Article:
Bella comes inside toddler-like as if nothing ever happened. I am going about packing when I realize it is extremely quiet, just as with a toddler my mother’s intuition kicks in. I look around and cannot find her. I look on the back porch and she is not there. I even check down below the porch, thinking maybe she decided to jump for it. As I come back into the house I remember that we left the front door open before, just in case they decided to come home, and so once again she is loose and laughing. The squeaky ball is beyond annoying when I squeeze it as if it is Bella’s head. I slow the car, now carrying the entire container of roast beef, and listen. Nothing. No bushes crashing. No leaves crunching. I only hear dogs barking across the main road. Now I do not usually use cuss words, they just do not feel right coming out of my mouth…but this was an exception and felt entirely appropriate somehow. Driving 45 miles under the speed limit on the main road didn’t go over so well. I was only glad that it was still just half past early, and there wasn’t too much traffic. I creeped the car up the driveway where the barking was coming from. I hesitated to get out, wondering if I was about to be shot. I decided to listen carefully for romping…I heard none, only the pinned in hunting dogs going crazy. I figured if I wasn’t sure Bella was the source of their agitation I wasn’t going to chance my life….even if she was I wasn’t going to chance my life.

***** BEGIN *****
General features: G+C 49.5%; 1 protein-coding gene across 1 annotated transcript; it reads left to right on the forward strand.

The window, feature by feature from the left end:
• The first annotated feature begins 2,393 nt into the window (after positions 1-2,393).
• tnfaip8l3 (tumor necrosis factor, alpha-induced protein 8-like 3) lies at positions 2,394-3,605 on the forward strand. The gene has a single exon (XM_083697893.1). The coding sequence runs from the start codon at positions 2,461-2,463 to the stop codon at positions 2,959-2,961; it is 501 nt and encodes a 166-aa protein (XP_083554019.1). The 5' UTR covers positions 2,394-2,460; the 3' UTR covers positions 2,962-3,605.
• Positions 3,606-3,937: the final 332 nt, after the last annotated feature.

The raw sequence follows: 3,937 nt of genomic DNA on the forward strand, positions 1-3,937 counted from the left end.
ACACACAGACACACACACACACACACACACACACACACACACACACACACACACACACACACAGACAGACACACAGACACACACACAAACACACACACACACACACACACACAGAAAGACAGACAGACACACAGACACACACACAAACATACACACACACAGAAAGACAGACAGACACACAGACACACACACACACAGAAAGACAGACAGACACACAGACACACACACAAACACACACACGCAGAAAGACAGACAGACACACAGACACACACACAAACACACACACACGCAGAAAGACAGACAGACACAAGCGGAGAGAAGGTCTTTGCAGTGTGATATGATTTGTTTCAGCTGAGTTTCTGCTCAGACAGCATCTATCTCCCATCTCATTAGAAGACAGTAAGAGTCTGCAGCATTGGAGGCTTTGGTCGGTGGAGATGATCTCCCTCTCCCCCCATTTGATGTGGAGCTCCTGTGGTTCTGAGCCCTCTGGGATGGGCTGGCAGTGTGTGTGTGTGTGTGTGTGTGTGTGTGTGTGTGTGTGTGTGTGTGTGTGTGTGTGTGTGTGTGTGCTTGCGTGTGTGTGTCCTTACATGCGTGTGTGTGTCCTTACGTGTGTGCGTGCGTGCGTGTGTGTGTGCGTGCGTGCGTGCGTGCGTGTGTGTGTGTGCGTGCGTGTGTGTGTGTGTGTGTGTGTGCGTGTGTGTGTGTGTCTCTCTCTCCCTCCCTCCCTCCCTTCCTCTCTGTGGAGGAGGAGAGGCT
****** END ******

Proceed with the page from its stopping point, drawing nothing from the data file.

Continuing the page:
I headed back to my neighborhood, all the time looking for a flash of white. I crossed the creek and decided to get out and traipse through the muck. As I was up to my knees in briars, I noticed morning glories in full bloom…not funny God. I kept listening. Nothing. Dragging myself back to my car, I went up past our house just in time to see Bella run out in front of me, saying “You can’t catch me. Nanananana.” If I had had a gun I would have shot her myself. But I didn’t…I only had the container of roast beef. So I threw some of it at her. She stood just out of arms reach, legs at the ready if I should attempt to grab her. She watched me out of the corner of her eye as she took the meat. Once she had wet her appetite with the morsel, I held out the entire container. I had her, like I was fishing for dogs she came right to me and took it from my hand as my arm went around her neck. I got her.
It occurred to me as I put her in the car that she had just been rewarded. No wonder she loves this game. Making me look stupid is her greatest skill. Once we were home again she was put on the porch while we finished loading the truck. When William walked out of the door she realized her trick had not worked…he was still going away. She frowned. The first frown I have ever seen from her…and I understood then…and I frowned too.